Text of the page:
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Rand Paul's past vs. Rand Paul's future

The Republican senator would like declare much of his political career off-limits. Presidential campaigns don't work this way in reality.
Senate Republicans Hold News Conference On Debt Ceiling
U.S. Sen. Rand Paul (R-KY) (L) talks to his father Rep. Ron Paul (R-TX) (R) during a news conference June 22, 2011 on Capitol Hill.
On "Meet the Press" yesterday, host Chuck Todd and Sen. Rand Paul (R-Ky.) spoke a bit about the senator's father, former Rep. Ron Paul (R-Texas), and the fact that Rand Paul said a few years ago that "the Ron Paul revolution is the last best hope for saving the GOP from oblivion."
The Kentucky Republican laughed it off as "rhetorical flourishing," but added that he's a "great fan" of his dad. "I think he's one of the few honest and genuine people in politics," Rand Paul said. "So, I do mean that in my support."
It led to this memorable exchange:

TODD: Where do you disagree with your dad? Give me three areas. PAUL: You go first. Where do you disagree with your dad and then I'll go to mine.

This could theoretically be a compelling response if Chuck Todd were a presidential candidate, if Chuck Todd's father was a former presidential candidate, and if Chuck Todd had spent much of his adult life promoting a strange political movement based on his odd familial worldview.
But since none of those elements is true, the senator's response wasn't altogether satisfying.
It was, however, a reminder that the Kentucky Republican has a past that he'd like voters and reporters to overlook.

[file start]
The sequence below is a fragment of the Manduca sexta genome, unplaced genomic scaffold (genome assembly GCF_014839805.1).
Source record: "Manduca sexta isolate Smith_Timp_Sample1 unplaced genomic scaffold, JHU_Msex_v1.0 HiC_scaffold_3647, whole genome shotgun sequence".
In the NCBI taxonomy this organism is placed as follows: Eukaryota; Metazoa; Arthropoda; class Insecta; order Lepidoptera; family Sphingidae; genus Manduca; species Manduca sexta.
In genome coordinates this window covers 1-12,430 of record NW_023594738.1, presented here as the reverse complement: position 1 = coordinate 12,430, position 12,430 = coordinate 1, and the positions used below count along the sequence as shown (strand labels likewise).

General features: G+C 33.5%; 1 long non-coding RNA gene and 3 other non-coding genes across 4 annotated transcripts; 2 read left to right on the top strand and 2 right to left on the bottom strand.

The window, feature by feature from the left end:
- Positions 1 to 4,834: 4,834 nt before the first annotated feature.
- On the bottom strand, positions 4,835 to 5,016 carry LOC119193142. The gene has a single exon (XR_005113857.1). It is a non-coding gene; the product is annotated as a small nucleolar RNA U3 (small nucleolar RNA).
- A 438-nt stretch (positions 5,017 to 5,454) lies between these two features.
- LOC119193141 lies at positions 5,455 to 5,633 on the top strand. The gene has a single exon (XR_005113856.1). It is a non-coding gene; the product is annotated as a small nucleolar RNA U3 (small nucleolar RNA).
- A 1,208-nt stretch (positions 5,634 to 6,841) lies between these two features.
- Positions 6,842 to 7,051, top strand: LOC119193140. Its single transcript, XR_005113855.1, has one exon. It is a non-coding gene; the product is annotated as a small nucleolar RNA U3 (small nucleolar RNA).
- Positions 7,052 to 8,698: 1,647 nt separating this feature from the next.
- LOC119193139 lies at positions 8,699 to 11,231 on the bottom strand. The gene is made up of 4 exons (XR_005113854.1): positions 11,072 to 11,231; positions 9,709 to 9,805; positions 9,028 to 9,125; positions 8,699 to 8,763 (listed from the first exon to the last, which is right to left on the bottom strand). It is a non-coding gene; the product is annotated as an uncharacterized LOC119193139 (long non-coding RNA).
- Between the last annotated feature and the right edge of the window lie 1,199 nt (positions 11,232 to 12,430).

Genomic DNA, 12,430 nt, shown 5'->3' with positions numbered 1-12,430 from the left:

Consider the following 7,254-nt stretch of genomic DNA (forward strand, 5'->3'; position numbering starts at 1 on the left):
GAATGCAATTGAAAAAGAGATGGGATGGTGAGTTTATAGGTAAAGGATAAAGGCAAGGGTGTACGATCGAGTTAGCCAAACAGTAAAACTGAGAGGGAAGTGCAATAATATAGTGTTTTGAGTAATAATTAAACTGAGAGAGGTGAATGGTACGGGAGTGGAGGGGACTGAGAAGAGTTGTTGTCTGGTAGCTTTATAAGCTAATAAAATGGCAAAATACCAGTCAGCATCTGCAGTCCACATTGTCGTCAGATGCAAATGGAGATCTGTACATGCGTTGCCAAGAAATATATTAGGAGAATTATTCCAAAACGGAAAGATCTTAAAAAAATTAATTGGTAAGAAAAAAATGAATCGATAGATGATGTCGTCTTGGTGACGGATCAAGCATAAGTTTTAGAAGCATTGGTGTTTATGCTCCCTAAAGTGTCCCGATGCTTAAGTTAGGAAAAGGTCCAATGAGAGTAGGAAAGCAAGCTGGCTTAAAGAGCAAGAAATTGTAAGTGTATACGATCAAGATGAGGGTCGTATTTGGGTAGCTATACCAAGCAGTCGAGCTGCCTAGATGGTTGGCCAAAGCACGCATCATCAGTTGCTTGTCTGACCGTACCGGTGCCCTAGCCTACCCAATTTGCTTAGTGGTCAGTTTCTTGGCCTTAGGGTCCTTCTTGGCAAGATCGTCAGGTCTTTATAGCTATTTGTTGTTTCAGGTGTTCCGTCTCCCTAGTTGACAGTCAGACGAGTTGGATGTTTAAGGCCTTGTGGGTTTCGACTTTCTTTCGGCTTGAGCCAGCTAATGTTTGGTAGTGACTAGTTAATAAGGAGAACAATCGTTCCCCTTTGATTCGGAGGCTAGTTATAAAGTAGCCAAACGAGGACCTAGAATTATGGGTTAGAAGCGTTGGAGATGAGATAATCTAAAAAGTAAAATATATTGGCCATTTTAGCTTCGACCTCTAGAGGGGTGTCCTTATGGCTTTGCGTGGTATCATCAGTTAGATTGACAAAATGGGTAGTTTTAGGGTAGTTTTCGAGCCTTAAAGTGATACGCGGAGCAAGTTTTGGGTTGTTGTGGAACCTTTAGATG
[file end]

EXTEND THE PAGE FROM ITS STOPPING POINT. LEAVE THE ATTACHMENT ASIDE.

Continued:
Andrew Kaczynski the other day noted a small sampling of the "interesting" things Rand Paul said shortly before launching his Senate bid, including accusing then-Vice President Dick Cheney of enriching himself by "hundreds of millions of dollars" by giving Haliburton contracts as secretary of defense in the 1990s and then going to work for the company.
As of last week, the senator suggested these and other comments no longer count, as if there's a statute of limitations that has run out. The same day as his presidential campaign kickoff, Paul sat down with Fox's Sean Hannity, and when the host noted some of his previous comments, the senator, "I also wasn't campaigning for myself; I was campaigning to help my father at the time."
Asked specifically about the Cheney allegation, Rand Paul added, "That was a long time ago" -- as if to say his pre-Senate record simply doesn't count.
In his suddenly infamous interview with NBC's Savannah Guthrie, the "Today" show host also pressed the candidate on some of his contradictions and reversals. At one point he replied, "2007 was a long time ago," again suggesting the Kentucky lawmaker doesn't think his past counts.
The problems with the argument are obvious. For one thing, we're not just talking about youthful indiscretions that seem irrelevant decades later; we're talking about public remarks Paul made as a surrogate for a presidential candidate. In fact, many of these quotes really aren't that old at all -- he accused Cheney of corruption in 2009, the same year he launched his Senate campaign.
For another, whether Rand Paul likes it or not, presidential candidates don't have the luxury of declaring much of their adult lives off-limits to scrutiny. So long as he's being quoted accurately, his public remarks on major issues of the day matter and deserve consideration as he seeks the nation's highest office.
And finally, Rand Paul invested quite a bit of time last year arguing that Bill Clinton's '90s-era controversies should matter in 2016. I hate to break it to the senator, but if 1995 counts, so too does 2009.
Postscript: As long as we're on the topic, let's also not forget that the senator may yet be vulnerable when it comes to some of his father's scandals.